They go together like a horse and carriage, as we know. And if a horse and carriage is like a marriage, why not gay marriage?
I'm being silly, of course. But as our President has caused the issue to raise its head again, as it were, I feel given to expound on it. He is an able politician; he says that he is in favor of it but thinks the states should decide whether or not it should be legal. The best of both worlds in the political universe, it would seem.
I heard on the radio recently the argument that gay marriage should be allowed as it involves the pursuit of happiness, one of the "inalienable" rights identified in the Declaration of Independence of our Glorious Republic. The drafters of that remarkable document, being lawyers, were careful not to state that happiness itself is a right. If one considers our society litigious now, just imagine what it would be like if we could sue for being deprived of happiness.
So, we have only the right to pursue happiness, it seems. If a gay person wants to pursue happiness by marriage, should not he/she have a right to do so?
Well, the pursuit of happiness is subject to some limitations. One can't pursue it through fraud, for example, or criminal conduct. Not quite the same thing, though, I hope all would agree. But the law also imposes restrictions on conduct in other circumstances, purportedly for the public health and welfare.
No doubt those who oppose gay marriage would claim that it is detrimental to the public health and welfare in some manner. It's hard to imagine, though, how it would be any more detrimental than marriage is now. The contentions being made regarding the "sanctity" of marriage are laughable. It should be obvious that marriage is not, at least in the law, a sacred or holy relationship, nor should it be. It should also be obvious that it is not treated as such by most of us, or is at most treated as a sacred and holy relationship which may be revoked at will and is revoked by many in fact; in other words, not very sacred and holy at all.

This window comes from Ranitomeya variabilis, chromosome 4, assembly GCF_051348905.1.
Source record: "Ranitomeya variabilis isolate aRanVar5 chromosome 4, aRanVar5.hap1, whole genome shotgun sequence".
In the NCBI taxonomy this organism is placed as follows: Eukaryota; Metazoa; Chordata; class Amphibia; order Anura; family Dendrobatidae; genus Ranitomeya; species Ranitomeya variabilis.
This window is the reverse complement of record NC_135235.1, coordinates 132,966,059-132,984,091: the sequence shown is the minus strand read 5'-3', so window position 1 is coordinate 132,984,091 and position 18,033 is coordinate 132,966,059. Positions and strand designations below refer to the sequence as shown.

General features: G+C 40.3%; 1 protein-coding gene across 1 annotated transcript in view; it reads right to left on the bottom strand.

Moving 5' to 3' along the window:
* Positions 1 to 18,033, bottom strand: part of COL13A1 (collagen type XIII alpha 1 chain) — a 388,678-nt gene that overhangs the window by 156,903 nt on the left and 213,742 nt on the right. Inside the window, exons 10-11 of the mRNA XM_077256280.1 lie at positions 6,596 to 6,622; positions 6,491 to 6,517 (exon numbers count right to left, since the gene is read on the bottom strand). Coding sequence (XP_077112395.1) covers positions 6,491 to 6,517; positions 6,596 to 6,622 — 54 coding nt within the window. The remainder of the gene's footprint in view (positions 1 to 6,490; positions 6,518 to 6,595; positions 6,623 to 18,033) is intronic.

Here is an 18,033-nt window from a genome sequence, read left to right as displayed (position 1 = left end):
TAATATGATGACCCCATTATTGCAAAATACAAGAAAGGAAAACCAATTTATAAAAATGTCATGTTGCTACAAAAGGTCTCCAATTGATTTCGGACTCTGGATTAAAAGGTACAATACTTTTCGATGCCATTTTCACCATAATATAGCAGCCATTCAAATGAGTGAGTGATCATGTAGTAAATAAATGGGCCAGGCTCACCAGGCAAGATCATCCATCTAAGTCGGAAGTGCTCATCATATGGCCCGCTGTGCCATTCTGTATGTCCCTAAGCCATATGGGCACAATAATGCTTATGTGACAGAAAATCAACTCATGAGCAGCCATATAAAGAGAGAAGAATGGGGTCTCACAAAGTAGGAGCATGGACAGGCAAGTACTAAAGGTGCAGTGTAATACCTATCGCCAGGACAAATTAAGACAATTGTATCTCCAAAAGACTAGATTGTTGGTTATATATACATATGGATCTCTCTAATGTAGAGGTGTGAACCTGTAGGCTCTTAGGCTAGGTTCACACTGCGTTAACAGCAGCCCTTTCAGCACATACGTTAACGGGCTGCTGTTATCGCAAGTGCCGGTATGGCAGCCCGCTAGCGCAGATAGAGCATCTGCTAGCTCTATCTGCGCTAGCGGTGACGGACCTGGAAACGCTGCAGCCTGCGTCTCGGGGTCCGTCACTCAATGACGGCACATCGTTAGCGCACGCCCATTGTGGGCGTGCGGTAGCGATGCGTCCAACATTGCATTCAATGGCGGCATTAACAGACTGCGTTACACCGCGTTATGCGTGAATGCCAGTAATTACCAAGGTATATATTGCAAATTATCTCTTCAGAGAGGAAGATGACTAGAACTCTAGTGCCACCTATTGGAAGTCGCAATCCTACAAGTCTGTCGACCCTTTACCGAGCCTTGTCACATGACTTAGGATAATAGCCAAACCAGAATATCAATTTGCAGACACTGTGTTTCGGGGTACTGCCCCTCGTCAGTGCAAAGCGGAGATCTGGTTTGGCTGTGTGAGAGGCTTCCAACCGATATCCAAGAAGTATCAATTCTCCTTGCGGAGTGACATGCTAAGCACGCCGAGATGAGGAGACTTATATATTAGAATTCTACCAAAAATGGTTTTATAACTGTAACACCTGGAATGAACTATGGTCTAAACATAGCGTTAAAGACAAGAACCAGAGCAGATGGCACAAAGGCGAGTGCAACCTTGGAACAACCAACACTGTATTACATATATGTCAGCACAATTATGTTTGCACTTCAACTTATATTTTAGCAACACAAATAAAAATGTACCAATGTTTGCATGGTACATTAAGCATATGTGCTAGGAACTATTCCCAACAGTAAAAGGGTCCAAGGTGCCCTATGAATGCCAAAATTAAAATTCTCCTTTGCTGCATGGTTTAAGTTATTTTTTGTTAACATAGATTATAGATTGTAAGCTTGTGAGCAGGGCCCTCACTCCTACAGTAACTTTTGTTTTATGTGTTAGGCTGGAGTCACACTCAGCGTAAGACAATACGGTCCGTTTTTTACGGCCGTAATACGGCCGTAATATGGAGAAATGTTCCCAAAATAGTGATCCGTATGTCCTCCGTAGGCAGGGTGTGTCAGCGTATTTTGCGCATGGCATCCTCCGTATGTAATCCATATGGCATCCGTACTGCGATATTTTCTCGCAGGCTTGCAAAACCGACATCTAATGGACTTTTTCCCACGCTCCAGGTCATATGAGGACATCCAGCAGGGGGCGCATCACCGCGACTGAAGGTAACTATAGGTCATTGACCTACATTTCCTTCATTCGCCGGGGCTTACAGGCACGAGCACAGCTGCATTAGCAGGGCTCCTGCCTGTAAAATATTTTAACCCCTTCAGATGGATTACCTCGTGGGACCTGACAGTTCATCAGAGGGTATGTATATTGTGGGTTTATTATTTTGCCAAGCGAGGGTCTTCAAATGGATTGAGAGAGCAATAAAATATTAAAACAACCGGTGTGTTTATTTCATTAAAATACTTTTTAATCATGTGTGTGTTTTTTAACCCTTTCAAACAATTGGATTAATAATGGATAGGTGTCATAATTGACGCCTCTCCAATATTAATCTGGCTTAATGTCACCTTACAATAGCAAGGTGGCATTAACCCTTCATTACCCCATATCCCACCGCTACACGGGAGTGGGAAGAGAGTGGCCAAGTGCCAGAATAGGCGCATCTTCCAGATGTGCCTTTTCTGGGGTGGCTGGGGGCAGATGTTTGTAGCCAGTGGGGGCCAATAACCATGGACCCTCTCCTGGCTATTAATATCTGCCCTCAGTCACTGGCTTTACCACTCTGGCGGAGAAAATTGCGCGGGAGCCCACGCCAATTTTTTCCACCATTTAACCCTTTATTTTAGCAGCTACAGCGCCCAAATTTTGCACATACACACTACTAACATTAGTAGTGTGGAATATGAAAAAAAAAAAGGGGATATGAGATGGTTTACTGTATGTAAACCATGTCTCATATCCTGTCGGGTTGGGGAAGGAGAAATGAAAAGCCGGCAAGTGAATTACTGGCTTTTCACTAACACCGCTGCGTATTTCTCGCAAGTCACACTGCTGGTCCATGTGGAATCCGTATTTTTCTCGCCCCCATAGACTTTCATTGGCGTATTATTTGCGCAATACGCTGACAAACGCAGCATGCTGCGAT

I've voiced the opinion in this blog and elsewhere that it would be useful if the word "marriage" was not used in the law, i.e. that all marriages be considered "civil unions" or "domestic partnerships" or something along those lines. That would only make sense, as for purposes of the law they are nothing more than partnerships of a special kind, which operate and are construed as business partnerships in most ways. This would it is to be hoped release us from claims being made that marriage has some kind of unique status, which cannot be sullied in any fashion. Claims made in the context of the law, that is to say. Religions may treat them as holy as they like. However, what they do would and should make no difference to the law. Whatever penalties or prohibitions a religion may impose as to marriage may be imposed, provided that they are not relevant to legal status, rights and responsibilities.
But I daresay someone would claim that this is caving in to bigotry, or that marriage does, indeed, have a special status in the law, as some federal judges have held, which renders it in a manner I find bewildering different from civil unions in the law, and that this special status should be made open to all.
Words do indeed have power. But sometimes they are accorded too much power over us.